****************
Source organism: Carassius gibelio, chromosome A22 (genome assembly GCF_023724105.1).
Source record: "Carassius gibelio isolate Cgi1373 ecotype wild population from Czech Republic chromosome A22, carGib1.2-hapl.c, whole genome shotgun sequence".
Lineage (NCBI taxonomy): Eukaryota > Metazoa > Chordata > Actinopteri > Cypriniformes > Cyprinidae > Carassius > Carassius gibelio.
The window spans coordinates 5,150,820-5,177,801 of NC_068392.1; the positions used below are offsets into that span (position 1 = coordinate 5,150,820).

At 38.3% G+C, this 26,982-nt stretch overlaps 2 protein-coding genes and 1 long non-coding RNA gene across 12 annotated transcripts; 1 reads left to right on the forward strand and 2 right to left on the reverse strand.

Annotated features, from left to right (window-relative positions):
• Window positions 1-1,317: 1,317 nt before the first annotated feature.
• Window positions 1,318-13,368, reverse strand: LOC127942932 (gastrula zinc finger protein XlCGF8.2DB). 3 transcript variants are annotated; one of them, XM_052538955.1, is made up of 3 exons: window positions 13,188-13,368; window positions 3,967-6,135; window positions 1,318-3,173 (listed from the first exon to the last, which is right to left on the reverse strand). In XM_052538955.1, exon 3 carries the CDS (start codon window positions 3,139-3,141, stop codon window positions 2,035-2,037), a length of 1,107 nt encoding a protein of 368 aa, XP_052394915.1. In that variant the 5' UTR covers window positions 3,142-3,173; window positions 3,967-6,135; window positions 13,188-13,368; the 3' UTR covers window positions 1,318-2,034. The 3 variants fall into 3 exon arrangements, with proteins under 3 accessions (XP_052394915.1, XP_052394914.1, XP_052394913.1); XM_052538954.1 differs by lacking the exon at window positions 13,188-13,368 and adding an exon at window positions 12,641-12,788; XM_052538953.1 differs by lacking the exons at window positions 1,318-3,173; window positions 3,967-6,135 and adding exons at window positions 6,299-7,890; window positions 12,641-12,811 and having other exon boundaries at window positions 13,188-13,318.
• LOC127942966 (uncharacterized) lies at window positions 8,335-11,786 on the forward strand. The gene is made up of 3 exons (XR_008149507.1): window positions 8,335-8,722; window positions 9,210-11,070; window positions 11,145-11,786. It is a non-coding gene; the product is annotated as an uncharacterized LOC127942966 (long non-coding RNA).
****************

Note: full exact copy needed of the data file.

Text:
Source organism: Carassius gibelio, chromosome A22 (genome assembly GCF_023724105.1).
Source record: "Carassius gibelio isolate Cgi1373 ecotype wild population from Czech Republic chromosome A22, carGib1.2-hapl.c, whole genome shotgun sequence".
Lineage (NCBI taxonomy): Eukaryota > Metazoa > Chordata > Actinopteri > Cypriniformes > Cyprinidae > Carassius > Carassius gibelio.
The window spans coordinates 5,150,820-5,177,801 of NC_068392.1; the positions used below are offsets into that span (position 1 = coordinate 5,150,820).

At 38.3% G+C, this 26,982-nt stretch overlaps 2 protein-coding genes and 1 long non-coding RNA gene across 12 annotated transcripts; 1 reads left to right on the forward strand and 2 right to left on the reverse strand.

Annotated features, from left to right (window-relative positions):
• Window positions 1-1,317: 1,317 nt before the first annotated feature.
• Window positions 1,318-13,368, reverse strand: LOC127942932 (gastrula zinc finger protein XlCGF8.2DB). 3 transcript variants are annotated; one of them, XM_052538955.1, is made up of 3 exons: window positions 13,188-13,368; window positions 3,967-6,135; window positions 1,318-3,173 (listed from the first exon to the last, which is right to left on the reverse strand). In XM_052538955.1, exon 3 carries the CDS (start codon window positions 3,139-3,141, stop codon window positions 2,035-2,037), a length of 1,107 nt encoding a protein of 368 aa, XP_052394915.1. In that variant the 5' UTR covers window positions 3,142-3,173; window positions 3,967-6,135; window positions 13,188-13,368; the 3' UTR covers window positions 1,318-2,034. The 3 variants fall into 3 exon arrangements, with proteins under 3 accessions (XP_052394915.1, XP_052394914.1, XP_052394913.1); XM_052538954.1 differs by lacking the exon at window positions 13,188-13,368 and adding an exon at window positions 12,641-12,788; XM_052538953.1 differs by lacking the exons at window positions 1,318-3,173; window positions 3,967-6,135 and adding exons at window positions 6,299-7,890; window positions 12,641-12,811 and having other exon boundaries at window positions 13,188-13,318.
• LOC127942966 (uncharacterized) lies at window positions 8,335-11,786 on the forward strand. The gene is made up of 3 exons (XR_008149507.1): window positions 8,335-8,722; window positions 9,210-11,070; window positions 11,145-11,786. It is a non-coding gene; the product is annotated as an uncharacterized LOC127942966 (long non-coding RNA).